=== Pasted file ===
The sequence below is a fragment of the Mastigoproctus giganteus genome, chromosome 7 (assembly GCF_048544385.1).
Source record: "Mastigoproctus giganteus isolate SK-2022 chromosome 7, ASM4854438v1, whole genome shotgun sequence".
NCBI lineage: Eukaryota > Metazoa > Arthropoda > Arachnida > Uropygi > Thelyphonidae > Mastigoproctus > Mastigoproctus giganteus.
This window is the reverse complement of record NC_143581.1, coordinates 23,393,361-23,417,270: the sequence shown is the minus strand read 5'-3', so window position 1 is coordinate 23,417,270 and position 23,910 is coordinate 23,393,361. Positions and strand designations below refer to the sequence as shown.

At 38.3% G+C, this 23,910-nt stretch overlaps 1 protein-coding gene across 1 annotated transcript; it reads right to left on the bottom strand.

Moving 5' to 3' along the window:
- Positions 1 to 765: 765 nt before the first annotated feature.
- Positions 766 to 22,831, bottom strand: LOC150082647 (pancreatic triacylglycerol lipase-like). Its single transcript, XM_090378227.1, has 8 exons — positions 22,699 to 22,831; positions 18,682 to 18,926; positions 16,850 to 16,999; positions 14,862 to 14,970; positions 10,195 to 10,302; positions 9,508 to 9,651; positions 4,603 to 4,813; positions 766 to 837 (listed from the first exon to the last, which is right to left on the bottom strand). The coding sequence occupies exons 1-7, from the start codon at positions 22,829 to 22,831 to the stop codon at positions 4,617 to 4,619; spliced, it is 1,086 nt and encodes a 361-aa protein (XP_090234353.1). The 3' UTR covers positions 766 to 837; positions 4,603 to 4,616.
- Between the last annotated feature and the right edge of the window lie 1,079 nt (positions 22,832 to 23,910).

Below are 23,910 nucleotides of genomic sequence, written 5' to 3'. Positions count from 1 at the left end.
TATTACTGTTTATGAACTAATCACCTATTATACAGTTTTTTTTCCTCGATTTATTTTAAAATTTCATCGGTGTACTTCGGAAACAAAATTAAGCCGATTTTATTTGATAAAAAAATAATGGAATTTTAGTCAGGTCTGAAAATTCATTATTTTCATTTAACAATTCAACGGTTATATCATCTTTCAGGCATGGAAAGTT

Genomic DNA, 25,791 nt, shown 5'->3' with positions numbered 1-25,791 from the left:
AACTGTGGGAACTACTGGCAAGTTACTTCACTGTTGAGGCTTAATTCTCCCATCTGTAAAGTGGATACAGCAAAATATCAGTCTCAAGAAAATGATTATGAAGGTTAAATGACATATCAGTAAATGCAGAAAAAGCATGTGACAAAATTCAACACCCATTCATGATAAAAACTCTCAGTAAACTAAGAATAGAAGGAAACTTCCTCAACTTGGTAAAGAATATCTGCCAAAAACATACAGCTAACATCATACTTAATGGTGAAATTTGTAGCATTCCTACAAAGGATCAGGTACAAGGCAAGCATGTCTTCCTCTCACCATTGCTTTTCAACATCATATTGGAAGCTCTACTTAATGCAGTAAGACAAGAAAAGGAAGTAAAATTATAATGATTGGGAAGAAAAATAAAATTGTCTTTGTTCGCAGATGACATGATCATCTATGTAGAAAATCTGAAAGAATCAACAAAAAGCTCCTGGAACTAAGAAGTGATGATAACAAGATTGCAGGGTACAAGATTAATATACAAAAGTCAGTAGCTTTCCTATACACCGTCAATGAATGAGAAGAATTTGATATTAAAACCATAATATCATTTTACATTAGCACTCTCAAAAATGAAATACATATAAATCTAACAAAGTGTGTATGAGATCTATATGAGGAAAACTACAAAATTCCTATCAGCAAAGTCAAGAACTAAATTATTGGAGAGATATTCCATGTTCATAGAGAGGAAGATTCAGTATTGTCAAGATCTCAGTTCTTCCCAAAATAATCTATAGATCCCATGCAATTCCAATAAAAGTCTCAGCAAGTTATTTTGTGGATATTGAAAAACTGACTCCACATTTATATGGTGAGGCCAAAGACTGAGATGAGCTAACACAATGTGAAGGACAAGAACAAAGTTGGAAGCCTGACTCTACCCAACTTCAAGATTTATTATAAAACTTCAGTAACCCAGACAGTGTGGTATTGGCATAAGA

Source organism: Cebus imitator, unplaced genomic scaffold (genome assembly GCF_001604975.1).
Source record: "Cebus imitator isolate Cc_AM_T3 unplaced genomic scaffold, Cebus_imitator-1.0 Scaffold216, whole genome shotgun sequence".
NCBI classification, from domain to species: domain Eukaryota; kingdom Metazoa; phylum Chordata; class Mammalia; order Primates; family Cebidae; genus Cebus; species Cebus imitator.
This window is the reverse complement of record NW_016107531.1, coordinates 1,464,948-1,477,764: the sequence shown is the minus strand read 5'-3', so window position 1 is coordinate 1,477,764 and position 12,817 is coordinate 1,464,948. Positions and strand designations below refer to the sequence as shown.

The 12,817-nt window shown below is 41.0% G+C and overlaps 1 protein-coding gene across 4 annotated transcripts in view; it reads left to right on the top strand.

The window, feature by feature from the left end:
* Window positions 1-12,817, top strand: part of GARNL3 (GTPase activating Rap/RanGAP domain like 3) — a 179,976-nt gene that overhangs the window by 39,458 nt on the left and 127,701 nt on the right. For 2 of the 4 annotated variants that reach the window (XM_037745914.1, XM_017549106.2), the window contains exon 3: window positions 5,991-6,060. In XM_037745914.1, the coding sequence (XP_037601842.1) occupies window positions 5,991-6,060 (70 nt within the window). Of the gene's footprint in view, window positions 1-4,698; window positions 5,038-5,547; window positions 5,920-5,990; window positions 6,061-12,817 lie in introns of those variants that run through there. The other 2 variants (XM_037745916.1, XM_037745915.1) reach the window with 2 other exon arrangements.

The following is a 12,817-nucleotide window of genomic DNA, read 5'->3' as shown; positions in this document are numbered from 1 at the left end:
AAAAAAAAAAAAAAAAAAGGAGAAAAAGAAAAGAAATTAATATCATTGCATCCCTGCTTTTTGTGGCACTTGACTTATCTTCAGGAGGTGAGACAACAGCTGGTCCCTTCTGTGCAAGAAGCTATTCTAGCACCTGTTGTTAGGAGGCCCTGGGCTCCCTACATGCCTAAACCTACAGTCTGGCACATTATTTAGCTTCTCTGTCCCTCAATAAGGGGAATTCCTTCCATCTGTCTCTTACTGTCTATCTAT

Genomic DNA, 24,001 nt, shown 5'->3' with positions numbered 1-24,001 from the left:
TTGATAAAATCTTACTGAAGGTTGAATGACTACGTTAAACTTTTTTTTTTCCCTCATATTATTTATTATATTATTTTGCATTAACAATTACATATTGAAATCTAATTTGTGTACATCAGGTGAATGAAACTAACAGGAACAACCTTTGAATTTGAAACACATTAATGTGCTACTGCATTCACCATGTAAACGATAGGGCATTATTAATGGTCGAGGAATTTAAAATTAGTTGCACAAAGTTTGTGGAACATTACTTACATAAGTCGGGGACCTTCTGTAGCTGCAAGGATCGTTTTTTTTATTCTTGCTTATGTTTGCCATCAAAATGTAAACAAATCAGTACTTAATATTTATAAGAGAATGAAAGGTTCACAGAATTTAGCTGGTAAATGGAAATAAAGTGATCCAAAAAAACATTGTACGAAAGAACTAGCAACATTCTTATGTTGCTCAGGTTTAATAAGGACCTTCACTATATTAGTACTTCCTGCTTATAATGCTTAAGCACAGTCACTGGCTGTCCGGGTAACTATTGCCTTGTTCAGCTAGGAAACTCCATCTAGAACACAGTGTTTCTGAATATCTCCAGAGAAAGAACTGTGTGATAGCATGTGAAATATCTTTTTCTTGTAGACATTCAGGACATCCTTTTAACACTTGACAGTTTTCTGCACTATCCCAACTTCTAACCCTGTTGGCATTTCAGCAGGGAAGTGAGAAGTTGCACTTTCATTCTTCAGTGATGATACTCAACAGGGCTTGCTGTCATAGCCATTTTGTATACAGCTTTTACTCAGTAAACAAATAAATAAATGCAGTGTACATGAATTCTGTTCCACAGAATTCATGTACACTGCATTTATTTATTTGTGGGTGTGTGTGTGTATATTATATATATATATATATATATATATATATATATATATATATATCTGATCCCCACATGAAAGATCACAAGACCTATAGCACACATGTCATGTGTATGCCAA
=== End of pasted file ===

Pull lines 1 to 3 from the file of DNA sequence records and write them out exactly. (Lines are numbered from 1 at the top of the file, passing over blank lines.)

The sequence below is a fragment of the Mastigoproctus giganteus genome, chromosome 7 (assembly GCF_048544385.1).
Source record: "Mastigoproctus giganteus isolate SK-2022 chromosome 7, ASM4854438v1, whole genome shotgun sequence".
NCBI lineage: Eukaryota > Metazoa > Arthropoda > Arachnida > Uropygi > Thelyphonidae > Mastigoproctus > Mastigoproctus giganteus.